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Testing the effects of cortical disconnection in non-human primates  

Richard Krauzlis and his colleagues are exploring how abnormal patterns of brain wiring can lead to the behaviors associated with autism spectrum disorders. These behaviors appear to result from an atypical visual alertness, such as noticing some stimuli but not others, and a different way of interpreting spatial information. These behaviors point to two particular regions of the brain known to control actions and attention to the surroundings, the frontal cortex and the parietal lobe, respectively. Krauzlis and colleagues plan to test this hypothesis by interrupting the circuits between the two regions using a new technique they call "selective disconnection." They plan to infect the neurons with a virus carrying the fruit fly allostatin receptor that is taken up by synapses and then transported backwards through the axons to the cell body. Injecting the virus in the frontal cortex would selectively infect neurons in the parietal cortex that project to the frontal cortex or vice versa. When the researchers then inject the receptor's ligand, allostatin, into the parietal cortex, the ligand would selectively inactivate the circuit connection from the parietal cortex to the frontal cortex. The researchers also plan to use classical techniques to non-selectively inactivate neurons locally in the brain. By associating specific lesions with autistic behaviors, the researchers hope to develop a functional map of the region that may indicate which particular pathways are involved in autism. The researchers also plan to evaluate how the autistic brain chooses what to pay attention to. For instance, given two objects, which does a person with autism follow and how does that decision vary when a reward is associated with one object or if the surrounding environment changes? Then, Krauzlis and his team hope to associate particular neural connections with those thought processes. This work could also offer new insights on the phenotypic diversity of the disorder. Krauzlis suggests that the distinct set of abilities and disabilities seen in different people with autism may arise from unique patterns of neuron projections in their brains. Project Status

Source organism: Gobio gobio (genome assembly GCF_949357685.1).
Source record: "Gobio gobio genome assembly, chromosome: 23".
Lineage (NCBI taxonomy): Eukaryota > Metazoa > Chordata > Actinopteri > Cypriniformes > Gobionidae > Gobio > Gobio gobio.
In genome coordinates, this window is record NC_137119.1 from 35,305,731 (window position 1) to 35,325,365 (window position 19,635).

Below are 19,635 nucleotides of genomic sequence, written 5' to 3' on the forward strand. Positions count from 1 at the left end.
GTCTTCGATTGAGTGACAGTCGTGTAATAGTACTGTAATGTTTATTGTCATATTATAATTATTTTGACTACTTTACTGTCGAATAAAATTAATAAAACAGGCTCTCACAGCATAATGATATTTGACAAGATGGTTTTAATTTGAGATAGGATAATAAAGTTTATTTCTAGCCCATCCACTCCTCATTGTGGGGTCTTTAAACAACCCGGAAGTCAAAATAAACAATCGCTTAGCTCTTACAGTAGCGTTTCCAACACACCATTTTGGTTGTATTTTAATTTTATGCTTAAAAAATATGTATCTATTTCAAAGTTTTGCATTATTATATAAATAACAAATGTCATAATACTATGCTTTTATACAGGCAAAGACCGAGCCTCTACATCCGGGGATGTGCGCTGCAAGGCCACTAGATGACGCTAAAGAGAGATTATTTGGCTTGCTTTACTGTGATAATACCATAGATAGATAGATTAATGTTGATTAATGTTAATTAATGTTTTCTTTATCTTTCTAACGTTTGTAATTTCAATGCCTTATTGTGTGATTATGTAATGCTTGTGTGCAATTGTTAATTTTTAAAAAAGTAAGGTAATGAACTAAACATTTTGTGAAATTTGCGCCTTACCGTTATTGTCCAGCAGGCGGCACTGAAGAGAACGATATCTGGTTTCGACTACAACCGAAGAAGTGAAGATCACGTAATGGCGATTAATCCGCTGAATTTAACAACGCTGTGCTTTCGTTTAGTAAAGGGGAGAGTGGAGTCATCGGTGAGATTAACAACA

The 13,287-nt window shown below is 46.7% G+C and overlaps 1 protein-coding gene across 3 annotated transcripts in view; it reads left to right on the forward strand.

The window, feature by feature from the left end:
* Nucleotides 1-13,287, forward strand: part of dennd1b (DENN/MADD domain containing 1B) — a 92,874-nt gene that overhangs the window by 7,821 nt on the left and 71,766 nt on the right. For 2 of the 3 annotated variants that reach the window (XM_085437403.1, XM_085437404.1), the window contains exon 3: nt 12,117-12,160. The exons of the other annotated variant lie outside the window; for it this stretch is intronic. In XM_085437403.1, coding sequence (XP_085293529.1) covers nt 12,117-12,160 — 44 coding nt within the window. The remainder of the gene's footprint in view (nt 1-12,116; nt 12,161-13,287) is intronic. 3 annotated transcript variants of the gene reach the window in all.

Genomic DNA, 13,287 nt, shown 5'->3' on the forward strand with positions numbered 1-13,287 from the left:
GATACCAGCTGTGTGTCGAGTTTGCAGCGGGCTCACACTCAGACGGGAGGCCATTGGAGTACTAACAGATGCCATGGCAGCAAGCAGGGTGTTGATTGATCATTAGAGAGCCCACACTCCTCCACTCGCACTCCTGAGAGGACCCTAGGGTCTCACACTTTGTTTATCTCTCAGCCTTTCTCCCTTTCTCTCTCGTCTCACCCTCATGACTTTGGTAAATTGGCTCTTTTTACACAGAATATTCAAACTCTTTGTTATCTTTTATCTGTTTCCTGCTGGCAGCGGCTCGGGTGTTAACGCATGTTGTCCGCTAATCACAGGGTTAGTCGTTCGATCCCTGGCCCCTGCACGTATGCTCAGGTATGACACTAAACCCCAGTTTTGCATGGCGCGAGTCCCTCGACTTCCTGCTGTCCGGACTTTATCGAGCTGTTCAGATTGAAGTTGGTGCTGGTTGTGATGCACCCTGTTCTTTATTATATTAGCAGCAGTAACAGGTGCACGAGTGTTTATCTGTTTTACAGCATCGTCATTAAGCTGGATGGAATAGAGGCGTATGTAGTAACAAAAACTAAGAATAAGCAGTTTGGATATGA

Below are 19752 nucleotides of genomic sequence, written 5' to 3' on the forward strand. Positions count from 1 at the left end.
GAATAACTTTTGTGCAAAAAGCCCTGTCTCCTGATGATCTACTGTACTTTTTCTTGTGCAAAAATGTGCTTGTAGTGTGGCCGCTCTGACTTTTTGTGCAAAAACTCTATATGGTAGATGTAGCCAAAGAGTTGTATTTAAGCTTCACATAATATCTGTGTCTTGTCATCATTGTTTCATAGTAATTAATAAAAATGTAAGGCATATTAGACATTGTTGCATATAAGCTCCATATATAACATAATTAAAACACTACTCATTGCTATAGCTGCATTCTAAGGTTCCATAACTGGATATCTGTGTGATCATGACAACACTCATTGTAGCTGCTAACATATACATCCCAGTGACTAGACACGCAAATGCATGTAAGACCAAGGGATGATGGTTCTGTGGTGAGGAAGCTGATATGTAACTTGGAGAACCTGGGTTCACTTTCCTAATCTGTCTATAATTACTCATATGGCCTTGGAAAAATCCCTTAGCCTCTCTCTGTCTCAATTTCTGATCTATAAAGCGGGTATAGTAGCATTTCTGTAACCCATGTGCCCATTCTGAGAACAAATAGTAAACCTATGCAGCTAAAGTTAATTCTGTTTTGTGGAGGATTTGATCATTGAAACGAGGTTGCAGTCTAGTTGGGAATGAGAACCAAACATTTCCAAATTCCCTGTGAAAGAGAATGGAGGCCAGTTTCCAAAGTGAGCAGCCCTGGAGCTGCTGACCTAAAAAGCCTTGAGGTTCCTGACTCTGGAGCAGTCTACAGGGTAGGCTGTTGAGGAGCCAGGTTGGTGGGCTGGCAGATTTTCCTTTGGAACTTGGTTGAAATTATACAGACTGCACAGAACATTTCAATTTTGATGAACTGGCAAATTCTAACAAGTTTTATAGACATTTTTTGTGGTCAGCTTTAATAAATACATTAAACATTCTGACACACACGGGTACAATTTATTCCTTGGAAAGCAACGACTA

ONGOING

2009

Funder Simons Foundation
Fiscal Year Funding $150,000.00
Project Number 95234
Principal Investigator Krauzlis, Richard
Received ARRA Funding? No
Strategic Plan Question Question 2: How Can I Understand What Is Happening? (Biology)
Strategic Plan Objective 2O. Not specific to Question 2 objectives
Federal or Private? Private
Institution The Salk Institute for Biological Studies
State/Country California
Web Link 1 Testing the effects of cortical disconnection in non-human primates (External web link)
Web Link 2 No URL available.
Web Link 3 No URL available.
New! History/Related Projects Testing the effects of cortical disconnection in non-human primates | $75,000.00 | 2010 | 95234
Testing the effects of cortical disconnection in non-human primates | $150,000.00 | 2008 | Project number unavailable